8. Appropriate Eye Contact Camp.
An issue many of us continue to struggle with long into adulthood, this intensive week-long camp consists of only one activity: looking directly at your campmates for five seconds, then away for two. Campers who succeed in not making anyone feel uncomfortable the entire week receive a $50 Dave & Buster’s gift card.

9. How to Leave A Social Event Camp
Campers will spend the week practicing farewell techniques such as ghosting out of a party, feigning food sickness to go home early and the “Let’s-Get-Together-Soon-Lie-Good-bye.” Campers are awarded bonus points for leaving the camp itself without anyone noticing.

10. Working Out As An Adult Camp
This camp is designed for people who exercise because they know they have to in order not to die. Campers will slowly walk on treadmills, use the elliptical on the lowest resistance setting and sit in saunas convincing themselves the sweat counts as a workout. Every night campers undo any minimal calorie burn by drinking four craft beers with dinner.*
*Campers should bring an eco-friendly water bottle, which they will promptly lose on the first day.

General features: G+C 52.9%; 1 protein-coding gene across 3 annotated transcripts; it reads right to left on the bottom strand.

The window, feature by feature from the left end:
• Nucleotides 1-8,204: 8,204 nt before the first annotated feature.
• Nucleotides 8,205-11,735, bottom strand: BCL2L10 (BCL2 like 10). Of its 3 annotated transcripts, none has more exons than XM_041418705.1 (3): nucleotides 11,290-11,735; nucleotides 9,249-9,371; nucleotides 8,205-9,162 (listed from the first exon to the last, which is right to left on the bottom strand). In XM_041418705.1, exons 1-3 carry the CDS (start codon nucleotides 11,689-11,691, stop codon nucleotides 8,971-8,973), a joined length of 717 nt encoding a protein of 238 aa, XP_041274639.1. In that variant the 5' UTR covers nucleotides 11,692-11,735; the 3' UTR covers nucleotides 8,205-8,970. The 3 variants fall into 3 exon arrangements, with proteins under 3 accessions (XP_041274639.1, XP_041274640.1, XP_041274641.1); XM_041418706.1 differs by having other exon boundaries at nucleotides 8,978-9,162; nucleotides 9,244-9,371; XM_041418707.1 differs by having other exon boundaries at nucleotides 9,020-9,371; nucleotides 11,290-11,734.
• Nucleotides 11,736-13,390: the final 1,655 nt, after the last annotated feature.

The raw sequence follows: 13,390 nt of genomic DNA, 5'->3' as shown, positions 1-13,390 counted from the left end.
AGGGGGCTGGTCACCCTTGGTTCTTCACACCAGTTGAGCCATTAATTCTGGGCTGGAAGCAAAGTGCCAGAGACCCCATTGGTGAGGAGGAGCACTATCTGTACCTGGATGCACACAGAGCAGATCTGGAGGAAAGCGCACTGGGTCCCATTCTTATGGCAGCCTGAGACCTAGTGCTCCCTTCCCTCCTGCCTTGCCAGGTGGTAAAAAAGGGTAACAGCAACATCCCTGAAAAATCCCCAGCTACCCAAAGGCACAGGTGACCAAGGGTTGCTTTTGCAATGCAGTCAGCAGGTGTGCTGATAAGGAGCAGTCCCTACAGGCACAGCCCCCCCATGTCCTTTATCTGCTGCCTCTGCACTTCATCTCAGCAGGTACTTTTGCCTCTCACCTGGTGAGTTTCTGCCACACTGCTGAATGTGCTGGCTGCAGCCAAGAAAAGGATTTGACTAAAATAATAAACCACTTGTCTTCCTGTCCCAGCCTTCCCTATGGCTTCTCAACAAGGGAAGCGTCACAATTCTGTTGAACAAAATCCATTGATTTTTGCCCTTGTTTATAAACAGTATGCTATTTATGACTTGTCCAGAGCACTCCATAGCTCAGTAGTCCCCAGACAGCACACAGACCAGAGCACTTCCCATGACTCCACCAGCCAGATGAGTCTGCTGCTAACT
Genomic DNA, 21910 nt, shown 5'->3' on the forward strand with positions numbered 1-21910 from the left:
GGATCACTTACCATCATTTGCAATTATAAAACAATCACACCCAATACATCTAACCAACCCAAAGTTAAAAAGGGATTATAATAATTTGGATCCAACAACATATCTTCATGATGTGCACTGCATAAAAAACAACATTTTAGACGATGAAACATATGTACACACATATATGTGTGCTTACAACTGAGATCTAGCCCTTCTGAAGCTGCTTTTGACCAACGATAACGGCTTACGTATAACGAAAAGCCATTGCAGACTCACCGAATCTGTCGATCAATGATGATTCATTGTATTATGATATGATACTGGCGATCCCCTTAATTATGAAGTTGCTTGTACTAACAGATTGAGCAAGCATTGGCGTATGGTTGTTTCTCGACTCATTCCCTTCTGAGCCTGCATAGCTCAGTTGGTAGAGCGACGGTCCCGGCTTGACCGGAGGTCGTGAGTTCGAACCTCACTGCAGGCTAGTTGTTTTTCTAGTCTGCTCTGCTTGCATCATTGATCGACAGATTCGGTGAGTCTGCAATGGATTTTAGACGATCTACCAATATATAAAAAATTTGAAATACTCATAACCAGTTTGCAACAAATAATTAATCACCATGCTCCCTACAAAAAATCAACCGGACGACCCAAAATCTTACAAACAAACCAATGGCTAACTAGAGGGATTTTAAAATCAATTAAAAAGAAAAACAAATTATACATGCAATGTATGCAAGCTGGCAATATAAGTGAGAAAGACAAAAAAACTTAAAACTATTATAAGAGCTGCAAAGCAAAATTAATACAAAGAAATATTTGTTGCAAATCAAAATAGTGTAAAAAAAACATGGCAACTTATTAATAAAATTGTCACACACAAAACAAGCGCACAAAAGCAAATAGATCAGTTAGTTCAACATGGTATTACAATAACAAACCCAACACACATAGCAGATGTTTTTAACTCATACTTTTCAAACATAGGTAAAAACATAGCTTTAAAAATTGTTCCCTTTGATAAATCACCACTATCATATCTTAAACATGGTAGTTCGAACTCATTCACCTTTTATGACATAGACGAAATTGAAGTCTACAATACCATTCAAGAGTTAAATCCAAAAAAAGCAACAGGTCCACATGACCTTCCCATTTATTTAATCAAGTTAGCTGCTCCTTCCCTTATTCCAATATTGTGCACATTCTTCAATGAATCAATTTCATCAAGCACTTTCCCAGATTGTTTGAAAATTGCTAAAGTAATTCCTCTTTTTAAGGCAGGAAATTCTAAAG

11. Should You Get A Dog? Camp
Campers will spend an exciting two weeks in various dog parks reading back issues of Dog Fancy, debating cute v. practical dog names and calculating the largest animal they can morally and ethically keep in the square footage of their apartment. At the end of the summer, campers are put on a waiting list for a rescued Miniature Australian Shepherd puppy that they will never receive.

12. Student Loan Camp
This spiritual camp focuses on meditation techniques that empower campers to develop mantras such as, “It Will Be Forgiven in 30 Years,” “Just Don’t Open the Envelopes” and “Maybe I’ll Die First.” Special emphasis is also placed on the Buddhist notion of impermanence as it relates to choosing the wrong major.

13. Salary Negotiations Camp
At this month-long retreat in a suburban office park, campers will make lanyards that represent their salary demands. Female camper’s lanyards start thirty percent shorter than male camper’s and never catch up in length no matter how frantically they braid.

Activities include paying someone else to set up your tent, using DEET without getting it in your mouth and which $1,300 portable kitchen camping set you should purchase on Amazon. Campers will also enjoy a bonus breakout session on aggressive acting techniques to pretend that they are actually enjoying themselves while camping.


Leave a Reply

Fill in your details below or click an icon to log in: Logo

You are commenting using your account. Log Out / Change )

Twitter picture

You are commenting using your Twitter account. Log Out / Change )

Facebook photo

You are commenting using your Facebook account. Log Out / Change )

Google+ photo

You are commenting using your Google+ account. Log Out / Change )

Connecting to %s